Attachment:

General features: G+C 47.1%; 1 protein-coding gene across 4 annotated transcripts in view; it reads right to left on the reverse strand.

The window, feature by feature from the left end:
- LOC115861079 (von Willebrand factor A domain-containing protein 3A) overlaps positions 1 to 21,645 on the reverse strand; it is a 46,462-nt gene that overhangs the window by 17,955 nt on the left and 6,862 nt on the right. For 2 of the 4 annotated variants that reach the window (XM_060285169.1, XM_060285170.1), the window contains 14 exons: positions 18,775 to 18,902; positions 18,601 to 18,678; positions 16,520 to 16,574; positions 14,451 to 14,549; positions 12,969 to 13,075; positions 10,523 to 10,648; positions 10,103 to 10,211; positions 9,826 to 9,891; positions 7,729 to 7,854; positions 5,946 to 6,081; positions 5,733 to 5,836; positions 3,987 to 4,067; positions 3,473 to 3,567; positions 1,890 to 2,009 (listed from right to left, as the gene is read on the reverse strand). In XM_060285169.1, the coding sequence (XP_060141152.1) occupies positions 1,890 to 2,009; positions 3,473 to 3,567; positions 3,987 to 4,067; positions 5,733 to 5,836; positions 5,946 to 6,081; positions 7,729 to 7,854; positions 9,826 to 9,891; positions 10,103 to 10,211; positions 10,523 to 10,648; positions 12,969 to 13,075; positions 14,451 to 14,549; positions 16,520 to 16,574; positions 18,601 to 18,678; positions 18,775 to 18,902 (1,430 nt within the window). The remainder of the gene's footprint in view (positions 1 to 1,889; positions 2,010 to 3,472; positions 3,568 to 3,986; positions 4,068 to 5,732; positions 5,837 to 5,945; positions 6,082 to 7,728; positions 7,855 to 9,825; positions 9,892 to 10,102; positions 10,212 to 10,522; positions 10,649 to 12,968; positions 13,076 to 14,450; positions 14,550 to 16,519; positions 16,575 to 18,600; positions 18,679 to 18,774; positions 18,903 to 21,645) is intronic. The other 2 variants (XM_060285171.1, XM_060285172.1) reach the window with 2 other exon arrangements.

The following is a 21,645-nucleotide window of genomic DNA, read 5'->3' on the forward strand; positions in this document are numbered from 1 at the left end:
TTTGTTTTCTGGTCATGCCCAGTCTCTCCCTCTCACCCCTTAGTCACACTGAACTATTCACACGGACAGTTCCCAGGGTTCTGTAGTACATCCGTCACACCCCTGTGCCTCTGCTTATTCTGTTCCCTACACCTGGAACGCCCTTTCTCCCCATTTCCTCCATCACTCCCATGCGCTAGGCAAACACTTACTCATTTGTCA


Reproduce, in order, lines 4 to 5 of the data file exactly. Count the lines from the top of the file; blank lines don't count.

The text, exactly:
The following is a 21,645-nucleotide window of genomic DNA, read 5'->3' on the forward strand; positions in this document are numbered from 1 at the left end:
TTTGTTTTCTGGTCATGCCCAGTCTCTCCCTCTCACCCCTTAGTCACACTGAACTATTCACACGGACAGTTCCCAGGGTTCTGTAGTACATCCGTCACACCCCTGTGCCTCTGCTTATTCTGTTCCCTACACCTGGAACGCCCTTTCTCCCCATTTCCTCCATCACTCCCATGCGCTAGGCAAACACTTACTCATTTGTCA